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Review of the EPBC Act – Indigenous knowledge and culture focus

08 April 2020

#Planning, Environment & Sustainability

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Review of the EPBC Act – Indigenous knowledge and culture focus

In the context of last summer’s raging bushfires across Australia, and the current COVID-19 pandemic, the Australian Government’s Independent Review of the Environmental Protection and Biodiversity Conservation Act 1999 (EPBC Act) led by Professor Graeme Samuel AC (Review) could not be more timely. A discussion paper was released in November 2019 (Discussion Paper).

Business, developers, government and the Australian public have been invited to make submissions across a broad range of topics from the efficacy of the current legislation, being the primary national environmental legislation, to the contribution of Indigenous cultures to environmental management and the importance of ecologically sustainable development (ESD).

In this article, we consider the key issues raised by the Review and in particular the interaction with Indigenous knowledge and culture in guiding change.


The Review commenced on 29 October 2019 with an Expert Panel advising Professor Samuel on the issues arising from the Terms of Reference. The Indigenous Advisory Committee and the Australian Heritage Council are also being directly consulted. The Review is expected to take 12 months with a final report and recommendations due for release in October 2020.

Terms of Reference

The Terms of Reference (ToR) for the Review are broad and include examining the operation of the EPBC Act and the extent to which the objects have been achieved, in addition to making recommendations to modernise it to include consideration of:

  • Australia’s international environmental responsibilities
  • Indigenous peoples' knowledge and role in the management of the environment and heritage
  • implementation of relevant agreements between the Commonwealth, States and Territories
  • other legislation that may relate to the operation of the Act.

The role of Indigenous culture and knowledge in environmental management and law

The objects of the EPBC Act currently recognise the role of Indigenous culture and knowledge:

  • in the conservation and ecologically sustainable use of Australia's biodiversity
  • to promote the use of Indigenous peoples' knowledge of biodiversity with the involvement of, and in co-operation with, the owners of the knowledge.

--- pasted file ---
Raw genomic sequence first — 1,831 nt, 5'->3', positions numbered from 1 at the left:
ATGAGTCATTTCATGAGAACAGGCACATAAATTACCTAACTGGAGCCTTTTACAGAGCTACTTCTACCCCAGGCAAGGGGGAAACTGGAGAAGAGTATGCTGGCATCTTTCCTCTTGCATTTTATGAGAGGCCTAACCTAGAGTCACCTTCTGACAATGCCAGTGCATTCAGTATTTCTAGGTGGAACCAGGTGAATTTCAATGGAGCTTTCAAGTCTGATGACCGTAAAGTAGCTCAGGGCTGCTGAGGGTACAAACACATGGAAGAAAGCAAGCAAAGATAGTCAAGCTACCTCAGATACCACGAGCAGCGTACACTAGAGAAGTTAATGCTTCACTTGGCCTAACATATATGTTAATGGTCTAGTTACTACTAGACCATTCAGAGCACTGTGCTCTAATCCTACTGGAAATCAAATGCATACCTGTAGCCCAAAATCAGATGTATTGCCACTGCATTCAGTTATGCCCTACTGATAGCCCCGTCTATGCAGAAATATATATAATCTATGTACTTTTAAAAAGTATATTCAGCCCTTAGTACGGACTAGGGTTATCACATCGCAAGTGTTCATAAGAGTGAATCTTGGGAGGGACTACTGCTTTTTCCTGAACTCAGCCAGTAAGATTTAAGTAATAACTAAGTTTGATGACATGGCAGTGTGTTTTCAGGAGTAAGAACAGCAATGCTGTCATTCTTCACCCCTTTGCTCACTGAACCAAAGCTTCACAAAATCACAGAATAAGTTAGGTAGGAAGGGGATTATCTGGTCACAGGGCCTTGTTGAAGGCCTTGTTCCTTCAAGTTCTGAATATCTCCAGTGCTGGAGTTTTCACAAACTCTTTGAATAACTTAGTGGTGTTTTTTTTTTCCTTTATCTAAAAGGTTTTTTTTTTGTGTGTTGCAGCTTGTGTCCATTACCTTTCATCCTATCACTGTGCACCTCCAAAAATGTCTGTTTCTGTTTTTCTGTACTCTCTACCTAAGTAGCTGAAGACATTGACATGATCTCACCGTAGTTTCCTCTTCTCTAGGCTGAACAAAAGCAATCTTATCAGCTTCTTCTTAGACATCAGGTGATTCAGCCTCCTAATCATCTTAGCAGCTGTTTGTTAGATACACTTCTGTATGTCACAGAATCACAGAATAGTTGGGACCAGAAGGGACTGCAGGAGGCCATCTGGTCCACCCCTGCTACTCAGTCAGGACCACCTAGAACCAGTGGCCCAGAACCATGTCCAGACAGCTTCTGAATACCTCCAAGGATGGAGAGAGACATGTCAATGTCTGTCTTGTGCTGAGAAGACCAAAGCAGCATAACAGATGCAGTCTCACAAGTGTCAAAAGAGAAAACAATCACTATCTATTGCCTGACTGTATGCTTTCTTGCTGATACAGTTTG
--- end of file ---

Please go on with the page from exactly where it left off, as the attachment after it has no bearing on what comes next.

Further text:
The Discussion Paper developed as part of the Review notes that “there is growing recognition of the value of involving Australian communities, particularly Indigenous Australians, more directly in managing the environment.” (p14).

In particular the Discussion Paper includes as possible future changes to the EPBC:

  • interlinking with international Indigenous heritage outcomes, for example, where the International Union for Conservation of Nature (IUCN) has recommended that Indigenous heritage values are underrepresented in Australian conservation, including amendment to the objects to wording “to provide for the use of Indigenous peoples' knowledge…” with appropriate support mechanisms (p18)
  • a means of engagement of government with Indigenous communities to achieve the objects of the Act
  • broadly, how the role of Indigenous Australians can contribute to and enhance ecologically sustainable development.

Making a submission to the Review

Taking into account the complex patchwork of legislation across the Commonwealth, States and Territories, including in relation to planning and development law, simplifying the framework in accordance with the guiding principles should be a key part of any reform to the EPBC Act.

It will be interesting to see how the Review considers and reconciles interaction between existing State, Territory and Commonwealth legislation governing Aboriginal cultural heritage.

Holding Redlich can assist with submissions to the Review. Submissions are due on 17 April and it is noted on the Australian Government website that it is continuing on schedule despite COVID-19. Further updates will be forthcoming as the situation progresses.

Authors: Jenny Humphris, Breellen Wary  & Clara Edwards

The information in this publication is of a general nature and is not intended to address the circumstances of any particular individual or entity. Although we endeavour to provide accurate and timely information, we do not guarantee that the information in this newsletter is accurate at the date it is received or that it will continue to be accurate in the future. 

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